On January 1, 404 AD, thousands of spectators crowed into the Roman Coliseum itching to see a good fight—a fight to the death, that is. While the bloodthirsty fans took their seats in the stadium, dozens of Roman gladiators steeled themselves for the afternoon battle.
This was a kill or be killed contest.
Wearing colorful body armor, the gladiators marched around the perimeter of the battlefield. They raised their weapons of choice—a war chain, a three-pronged trident spear, a dagger, a net or lasso—to the cheers of the throng. After completing this customary display of strength, the gladiators stopped and stood in the presence of the emperor.
As innumerable warriors before them had done, these combatants shouted, Ave, Caesar, morituri te salutant!—“Hail, Caesar, those about to die salute thee!” Here’s what happened next, according to 16th century author John Foxe in Foxe’s Book of Martyrs:
The combats now began again; the gladiators with nets tried to entangle those with swords, and when they succeeded mercilessly stabbed their antagonists to death with the three-pronged spear. When a gladiator had wounded his adversary, and had him lying helpless at his feet, he looked up at the eager faces of the spectators, and cried out, Hoc habet! “He has it!” and awaited the pleasure of the audience to kill or spare.
Pause there for a moment. If you’re like me, you might read this bit of history with a degree of disbelief. Did tens of thousands of people actually entertain themselves for an afternoon watching humans slaughter humans? Not only did that happen, but notice how the crowd reacted if a wounded warrior was reluctant to die. John Foxe writes:
If the fatal signal of “thumbs down” was given, the conquered was to be slain; and if he showed any reluctance to present his neck for the death blow, there was a scornful shout from the galleries, Recipe ferrum! “Receive the steel!”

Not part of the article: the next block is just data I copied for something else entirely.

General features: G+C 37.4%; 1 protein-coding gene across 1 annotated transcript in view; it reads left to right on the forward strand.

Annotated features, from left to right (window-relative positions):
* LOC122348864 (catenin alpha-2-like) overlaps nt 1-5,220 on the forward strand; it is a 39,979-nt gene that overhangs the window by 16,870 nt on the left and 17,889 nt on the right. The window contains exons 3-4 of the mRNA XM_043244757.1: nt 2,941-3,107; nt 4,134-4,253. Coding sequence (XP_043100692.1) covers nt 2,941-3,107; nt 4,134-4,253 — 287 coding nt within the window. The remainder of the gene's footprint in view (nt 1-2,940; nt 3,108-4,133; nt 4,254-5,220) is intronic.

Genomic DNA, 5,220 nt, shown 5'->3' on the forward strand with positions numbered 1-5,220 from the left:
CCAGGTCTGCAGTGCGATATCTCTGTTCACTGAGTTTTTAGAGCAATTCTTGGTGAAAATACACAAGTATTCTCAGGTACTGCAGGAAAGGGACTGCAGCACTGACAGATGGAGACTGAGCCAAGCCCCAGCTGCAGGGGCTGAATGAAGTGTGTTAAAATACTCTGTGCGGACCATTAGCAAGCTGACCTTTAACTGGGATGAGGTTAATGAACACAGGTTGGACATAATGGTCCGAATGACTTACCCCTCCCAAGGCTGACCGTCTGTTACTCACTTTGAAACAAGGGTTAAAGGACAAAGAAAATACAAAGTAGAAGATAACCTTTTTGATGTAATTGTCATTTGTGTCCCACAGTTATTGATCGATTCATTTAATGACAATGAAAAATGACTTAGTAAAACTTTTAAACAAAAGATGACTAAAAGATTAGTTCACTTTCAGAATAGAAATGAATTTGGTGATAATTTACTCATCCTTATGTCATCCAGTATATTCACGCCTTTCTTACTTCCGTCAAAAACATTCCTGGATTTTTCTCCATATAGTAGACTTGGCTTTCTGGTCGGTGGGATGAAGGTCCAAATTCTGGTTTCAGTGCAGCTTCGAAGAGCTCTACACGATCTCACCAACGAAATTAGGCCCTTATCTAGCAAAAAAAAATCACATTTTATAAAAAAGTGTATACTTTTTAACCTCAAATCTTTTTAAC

This particular day, Telemachus, a monk who journeyed from the countryside to encourage the churches in Rome, caught wind of the fights. Unfamiliar with such things, Telemachus went to the coliseum. What he witnessed broke his heart.
Stunned by the display of barbarism which so many jaded souls had accepted as the status quo, motivated by his love for life and the knowledge that all men are made in the image of God, Telemachus did the unthinkable: He jumped from the stands onto the field and placed himself between two gladiators.
Clad only in a hermit’s robe, armed only with a passion for God, Telemachus challenged the gladiators to cease their shedding of blood and the taking of life. The crowd and the gladiators were so enraged by his meddling in their “games”, Telemachus was slain on the spot—and then pelted with stones hurled by the audience.
History records that Telemachus’ death wasn’t in vain. There was something about witnessing the murder of this holy man that sent shockwaves through the auditorium; God used the zeal and courage of one man to change the course of history. How? The Romans abandoned their gladiator games from that day forward.
When I first learned about this bit of history, I was struck by the fact that, when it comes to the sanctity of life, our culture is really not that different from the Roman culture. For their part, they became jaded to the taking of life and turned death into a spectator sport.
While I’m not suggesting we’ve turned abortion into a sport, I’m afraid we’ve been sitting on the sidelines while more than a million babies a year have died.
I think we can do better than that, don’t you?
That’s certainly a big part of what we hope to accomplish with the Super Bowl ad this Sunday. I’d like to think the Tebow’s story might shake us from our complacency and change our attitude toward life. Or, at the very least, get us talking once again about how we might preserve and celebrate life.
I’m pleased to report that we’re already seeing signs of this dialogue taking place before the ad has aired. On Tuesday of this week, Washington Post sports columnist Sally Jenkins wrote,
“I’m pro-choice, and Tebow clearly is not. But based on what I’ve heard in the past week, I’ll take his side against the group-think, elitism and condescension of the ‘National Organization of Fewer and Fewer Women All The Time.’”
“Here’s what we do need a lot more of: Tebows. Collegians who are selfless enough to choose not to spend summers poolside, but travel to impoverished countries to dispense medical care to children, as Tebow has every summer of his career.”
Sally gets it. There’s something to celebrate here in the story of this remarkable young man and the choice his mother made to give him life. Now, let’s pray that millions more on Super Bowl Sunday get the message, too.